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4 Reasons to Not Set Your 2019 Resolutions This Coming Jan. 1 Realizing that sometimes we need to slow down to go fast is the real key to setting smart resolutions.

By Sue Hawkes

entrepreneur daily

Opinions expressed by Entrepreneur contributors are their own.

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It's a feeling we all know well this time year: The holidays end; we're a few pounds heavier due to an excess of cookies and treats; and we wake up to a new calendar on the wall saying "January 1."

Related: 5 New Year's Resolutions Your Company Should Make for 2019

That puts some fear into us. So, we quickly take stock of the past year and decide what things we'd most like to change -- which usually involves some combination of saving more money, losing weight and finding more passion in our jobs. These are all good resolutions, of course; but Jan. 1 is not the time to be making them.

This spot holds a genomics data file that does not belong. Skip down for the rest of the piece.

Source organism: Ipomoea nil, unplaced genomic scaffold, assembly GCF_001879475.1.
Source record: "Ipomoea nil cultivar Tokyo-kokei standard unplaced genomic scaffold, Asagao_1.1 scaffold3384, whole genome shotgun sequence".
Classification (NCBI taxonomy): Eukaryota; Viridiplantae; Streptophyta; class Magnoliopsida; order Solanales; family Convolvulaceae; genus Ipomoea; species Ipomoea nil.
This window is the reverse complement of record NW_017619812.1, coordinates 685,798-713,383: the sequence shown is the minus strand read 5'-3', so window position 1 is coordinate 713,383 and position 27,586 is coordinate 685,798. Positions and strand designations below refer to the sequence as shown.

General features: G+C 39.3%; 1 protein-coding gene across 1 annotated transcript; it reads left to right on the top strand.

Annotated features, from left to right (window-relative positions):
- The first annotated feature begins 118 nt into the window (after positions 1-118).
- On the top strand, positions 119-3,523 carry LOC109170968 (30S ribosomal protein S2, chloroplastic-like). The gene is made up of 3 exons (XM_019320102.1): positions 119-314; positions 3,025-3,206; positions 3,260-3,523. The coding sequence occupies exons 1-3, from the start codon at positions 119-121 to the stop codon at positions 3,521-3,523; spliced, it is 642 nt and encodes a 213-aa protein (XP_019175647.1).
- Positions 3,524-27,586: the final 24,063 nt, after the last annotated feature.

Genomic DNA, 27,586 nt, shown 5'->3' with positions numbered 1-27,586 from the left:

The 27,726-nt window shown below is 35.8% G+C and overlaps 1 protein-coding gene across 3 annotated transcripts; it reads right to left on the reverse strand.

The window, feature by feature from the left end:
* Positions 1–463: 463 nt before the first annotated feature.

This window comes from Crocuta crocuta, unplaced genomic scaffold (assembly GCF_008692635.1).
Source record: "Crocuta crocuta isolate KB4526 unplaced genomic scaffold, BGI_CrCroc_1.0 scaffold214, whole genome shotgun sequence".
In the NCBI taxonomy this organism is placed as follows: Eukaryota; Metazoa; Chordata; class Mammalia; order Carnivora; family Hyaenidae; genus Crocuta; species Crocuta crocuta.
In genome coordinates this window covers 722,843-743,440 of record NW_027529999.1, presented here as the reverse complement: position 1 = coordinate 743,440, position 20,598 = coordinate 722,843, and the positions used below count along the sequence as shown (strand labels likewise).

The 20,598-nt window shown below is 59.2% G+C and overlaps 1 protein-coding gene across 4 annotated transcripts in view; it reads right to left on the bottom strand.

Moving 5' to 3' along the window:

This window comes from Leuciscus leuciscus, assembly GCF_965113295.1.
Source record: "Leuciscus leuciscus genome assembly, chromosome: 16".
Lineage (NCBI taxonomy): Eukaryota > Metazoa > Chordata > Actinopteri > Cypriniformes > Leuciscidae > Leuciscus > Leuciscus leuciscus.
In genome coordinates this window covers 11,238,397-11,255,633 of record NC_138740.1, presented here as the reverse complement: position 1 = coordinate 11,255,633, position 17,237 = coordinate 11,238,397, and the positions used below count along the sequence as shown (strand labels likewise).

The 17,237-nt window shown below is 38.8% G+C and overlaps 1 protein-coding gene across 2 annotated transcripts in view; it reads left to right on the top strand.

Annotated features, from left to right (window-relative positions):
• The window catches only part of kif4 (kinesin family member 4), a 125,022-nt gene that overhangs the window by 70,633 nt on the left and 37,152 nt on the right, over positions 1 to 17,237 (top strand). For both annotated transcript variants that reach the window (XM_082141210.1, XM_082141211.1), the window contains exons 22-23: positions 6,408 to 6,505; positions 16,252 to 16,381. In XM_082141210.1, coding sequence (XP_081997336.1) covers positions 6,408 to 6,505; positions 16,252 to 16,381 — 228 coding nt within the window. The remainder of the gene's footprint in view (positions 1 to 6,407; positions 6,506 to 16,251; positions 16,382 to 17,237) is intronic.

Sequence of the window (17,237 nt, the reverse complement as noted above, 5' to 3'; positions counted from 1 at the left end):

The reason: It can be easy to fall into the belief that we must declare our resolutions the day the calendar changes. But in reality, we're setting ourselves up for failure by setting hasty goals. So, that's my own resolution for next week: not to make one. At least not yet.

Read on for the biggest reasons to not set your resolutions on Jan/1.

You need your mind back.

Getting back into the swing of things after the holidays can take time. After spending time with family, running from party to party and throwing yourself into the typical shopping frenzy, you can feel pretty disconnected from your business. This isn't a bad thing, however, as research shows that we all need breaks in our calendars.